The sun’ll come out, tomorrow (Alto Adige, Italy – Day Three)

Thanks to the generosity of Franz Haas who put me up for the night in Ora, I didn’t have as far to travel both to and from my accommodation. Sleeping in a bit was blessed relief, as was the necessity to spend so much time in the car. Whilst it is nice to have a private room, a large bed, my own bathroom and general peace and quiet, it does get very lonely of an evening. It’s bad enough that I spend so much time in the car by myself, particularly on those long drives between regions. Travelling in Europe so far has been more difficult, as when I have been able to find hostels to stay at in the regions, they have been either empty, full of families/school groups, or the young people staying there are working or studying and not interested in socialising. The weekend I had in Vienna was fantastic, and staying with friends in Paris and Dusseldorf were great. This is one of the reasons I am so glad to be in Italy, because people seem so much more generous and hospitable and I am looking forward to sharing great times and meeting people here over the next eight weeks.

Protected viticulture in Terlan
Like many regions in Europe, Alto Adige has a great history of viticulture, but generally the fruit or base wine was sold/provided to cooperatives or large wineries. Over the years many families who owned larger parcels of vineyards branched out on their own, but there are still many wineries with numerous grape growing members. Cantina Terlano is one such cooperative, located funnily enough in the village of Terlan. In 1893, 24 local wine growers came together to share resources in production and administration, and thus created the second oldest winery co-operative in the region. Recently Cantina Terlano joined with the first cooperative winery in Alto Adige, which has roughly one-third of the members that Terlano has (120 members), but much smaller average hectare ownership (less than a hectare). These vineyards are in many locations in the valley, some sitting very high on the side of hills. Producing around 2.5 million bottles from so many vineyards is no mean feat, but the winery manages with great success and quality. Since combining the two cantinas some serious refurbishment has been made to the winery. Tasting through the range of wines Cantina Terlano produces, you see the commitment to produce quality at all levels, and to do so with a range of grape varieties. Click here to read my notes.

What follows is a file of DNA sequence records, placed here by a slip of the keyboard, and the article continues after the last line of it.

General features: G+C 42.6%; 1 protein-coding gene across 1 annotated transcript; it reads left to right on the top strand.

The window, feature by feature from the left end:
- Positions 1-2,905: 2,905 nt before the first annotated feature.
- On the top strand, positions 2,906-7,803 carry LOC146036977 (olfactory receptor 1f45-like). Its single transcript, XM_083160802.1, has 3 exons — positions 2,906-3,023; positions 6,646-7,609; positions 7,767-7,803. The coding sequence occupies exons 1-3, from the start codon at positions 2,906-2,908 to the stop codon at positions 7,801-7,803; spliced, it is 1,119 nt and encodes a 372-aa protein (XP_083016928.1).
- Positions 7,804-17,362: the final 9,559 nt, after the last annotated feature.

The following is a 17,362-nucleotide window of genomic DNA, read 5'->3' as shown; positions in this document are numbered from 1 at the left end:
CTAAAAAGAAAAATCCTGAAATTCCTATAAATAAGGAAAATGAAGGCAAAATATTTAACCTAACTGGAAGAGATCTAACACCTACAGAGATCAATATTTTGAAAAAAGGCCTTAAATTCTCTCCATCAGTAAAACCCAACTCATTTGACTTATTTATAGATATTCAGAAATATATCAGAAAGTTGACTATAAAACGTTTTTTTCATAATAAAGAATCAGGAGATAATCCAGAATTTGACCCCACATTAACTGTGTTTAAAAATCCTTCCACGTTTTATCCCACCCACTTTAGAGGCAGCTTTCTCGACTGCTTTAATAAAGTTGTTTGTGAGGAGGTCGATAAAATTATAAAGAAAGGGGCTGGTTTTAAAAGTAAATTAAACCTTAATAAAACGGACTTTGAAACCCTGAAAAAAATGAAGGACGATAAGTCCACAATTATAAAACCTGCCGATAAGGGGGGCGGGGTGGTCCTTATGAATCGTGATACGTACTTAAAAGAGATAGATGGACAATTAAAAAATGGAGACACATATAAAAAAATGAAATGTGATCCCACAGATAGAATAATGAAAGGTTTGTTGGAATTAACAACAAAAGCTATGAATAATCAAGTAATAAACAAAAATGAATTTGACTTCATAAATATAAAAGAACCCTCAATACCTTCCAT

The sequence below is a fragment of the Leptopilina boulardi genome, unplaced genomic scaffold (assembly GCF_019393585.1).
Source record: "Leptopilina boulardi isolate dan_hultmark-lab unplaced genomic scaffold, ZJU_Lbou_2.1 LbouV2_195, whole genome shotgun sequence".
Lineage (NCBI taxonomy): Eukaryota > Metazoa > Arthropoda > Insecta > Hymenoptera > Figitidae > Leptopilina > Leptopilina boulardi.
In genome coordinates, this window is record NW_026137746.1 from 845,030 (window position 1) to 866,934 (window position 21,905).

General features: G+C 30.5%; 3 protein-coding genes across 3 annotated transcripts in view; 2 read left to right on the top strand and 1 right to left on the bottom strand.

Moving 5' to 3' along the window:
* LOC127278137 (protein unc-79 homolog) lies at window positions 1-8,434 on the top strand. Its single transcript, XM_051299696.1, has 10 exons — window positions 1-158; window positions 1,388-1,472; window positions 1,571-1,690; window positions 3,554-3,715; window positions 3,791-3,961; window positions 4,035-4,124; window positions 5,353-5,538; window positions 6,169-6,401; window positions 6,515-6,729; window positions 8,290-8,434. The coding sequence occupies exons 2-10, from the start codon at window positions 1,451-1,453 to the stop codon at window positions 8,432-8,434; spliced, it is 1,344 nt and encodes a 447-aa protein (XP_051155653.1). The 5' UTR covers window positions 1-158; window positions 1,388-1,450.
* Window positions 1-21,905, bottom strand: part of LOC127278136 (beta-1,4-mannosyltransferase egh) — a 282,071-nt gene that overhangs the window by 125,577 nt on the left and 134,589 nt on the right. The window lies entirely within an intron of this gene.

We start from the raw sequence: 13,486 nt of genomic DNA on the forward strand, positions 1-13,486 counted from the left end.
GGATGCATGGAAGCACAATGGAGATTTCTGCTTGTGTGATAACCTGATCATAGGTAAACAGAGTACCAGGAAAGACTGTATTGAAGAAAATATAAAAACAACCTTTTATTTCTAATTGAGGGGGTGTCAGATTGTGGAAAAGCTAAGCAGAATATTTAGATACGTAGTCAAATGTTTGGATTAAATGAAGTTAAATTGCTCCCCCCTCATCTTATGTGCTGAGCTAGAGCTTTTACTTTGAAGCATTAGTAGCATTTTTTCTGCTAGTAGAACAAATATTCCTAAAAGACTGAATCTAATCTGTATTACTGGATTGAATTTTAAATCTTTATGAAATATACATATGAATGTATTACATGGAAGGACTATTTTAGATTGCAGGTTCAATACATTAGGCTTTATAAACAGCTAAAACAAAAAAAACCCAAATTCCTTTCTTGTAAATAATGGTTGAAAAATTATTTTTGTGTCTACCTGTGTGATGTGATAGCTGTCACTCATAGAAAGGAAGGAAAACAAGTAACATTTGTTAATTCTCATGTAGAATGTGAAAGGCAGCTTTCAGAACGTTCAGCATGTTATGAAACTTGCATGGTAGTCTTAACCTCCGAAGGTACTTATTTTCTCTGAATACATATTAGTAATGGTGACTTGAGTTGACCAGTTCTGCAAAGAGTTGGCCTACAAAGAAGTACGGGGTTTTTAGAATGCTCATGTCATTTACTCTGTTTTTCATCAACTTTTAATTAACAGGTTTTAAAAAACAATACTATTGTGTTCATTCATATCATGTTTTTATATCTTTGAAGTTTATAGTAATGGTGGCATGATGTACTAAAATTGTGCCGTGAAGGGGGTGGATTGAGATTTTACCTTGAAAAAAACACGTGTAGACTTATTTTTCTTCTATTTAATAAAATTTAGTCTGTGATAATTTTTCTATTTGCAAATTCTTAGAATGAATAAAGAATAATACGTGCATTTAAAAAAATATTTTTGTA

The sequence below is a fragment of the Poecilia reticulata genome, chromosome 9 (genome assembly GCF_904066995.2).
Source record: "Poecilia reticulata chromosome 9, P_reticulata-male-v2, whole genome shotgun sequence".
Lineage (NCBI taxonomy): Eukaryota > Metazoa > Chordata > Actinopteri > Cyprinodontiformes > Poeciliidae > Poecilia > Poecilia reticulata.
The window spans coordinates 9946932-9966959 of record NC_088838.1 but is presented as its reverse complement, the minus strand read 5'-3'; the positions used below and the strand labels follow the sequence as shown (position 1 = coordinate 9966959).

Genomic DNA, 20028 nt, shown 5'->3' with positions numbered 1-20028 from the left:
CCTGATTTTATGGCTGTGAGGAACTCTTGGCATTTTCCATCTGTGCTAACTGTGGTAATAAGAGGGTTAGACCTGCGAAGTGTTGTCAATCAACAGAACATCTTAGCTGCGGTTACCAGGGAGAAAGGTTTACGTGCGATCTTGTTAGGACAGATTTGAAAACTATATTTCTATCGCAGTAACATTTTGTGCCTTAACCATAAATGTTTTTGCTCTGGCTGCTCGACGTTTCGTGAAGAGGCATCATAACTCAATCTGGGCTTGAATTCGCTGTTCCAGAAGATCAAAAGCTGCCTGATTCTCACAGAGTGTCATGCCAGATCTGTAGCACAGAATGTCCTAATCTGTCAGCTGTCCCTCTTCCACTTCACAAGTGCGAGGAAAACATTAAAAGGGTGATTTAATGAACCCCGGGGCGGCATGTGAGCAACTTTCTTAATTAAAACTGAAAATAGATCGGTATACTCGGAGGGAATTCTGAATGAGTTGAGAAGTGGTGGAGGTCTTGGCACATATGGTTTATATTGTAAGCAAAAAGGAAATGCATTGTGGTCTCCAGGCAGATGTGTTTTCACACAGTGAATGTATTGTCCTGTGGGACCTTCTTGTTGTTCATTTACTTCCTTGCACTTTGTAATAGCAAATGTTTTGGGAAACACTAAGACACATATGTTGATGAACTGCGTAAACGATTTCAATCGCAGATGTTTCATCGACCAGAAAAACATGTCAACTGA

Barriques in the cellars of Cantina Terlano

Although it is a historic estate, it is not history that defines Manincor Wine Estate. The estate’s historical buildings date to 1608, built by the man the estate is named after, Hieronymus Manincor. ‘Man-in-cor’ means roughly ‘Hand on heart’ and can still be seen on the facade of the manor house in the coat of arms. In 1978 the estate became fully owned by the Counts Enzenberg, one of the most prominent Tyrolean families for 800 years. The brand itself is very new, being created in 1996. Until then the vineyards had provided fruit to Cantinas Kaltern and Terlano, but Count Michael Goëss-Enzenberg wanted to produce his own wine from the 50 hectares of estate vineyards. More than this he wanted to do so bio-dynamically, no mean feat considering the hectares are high for a single ownership. Looking into the future a new winemaking facility was required, and one that could handle any future increases in production. This was done in a very sustainable and aesthetically amazing way, with considerable time and financial investment. Next to the Alois Lageder winery, it is the most energy-efficient and technically precise in the region, but also suits the environment perfectly as it is almost entirely the hill. The Manincor range consists of wine coming from two different parts of Alto Adige; Terlan and Tramin, and each variety that is planted is specifically selected for the unique qualities of the site. Click here to read my tasting notes. As a parting gift I was not only given a bottle to enjoy, but also some Cassiano-infused chocolate, estate apple juice, and most importantly enough tickets to attend each day of the Vinitaly fair in Verona the following week.

Manincor Estate

Click here to see more photos from Day Three in Alto Adige.

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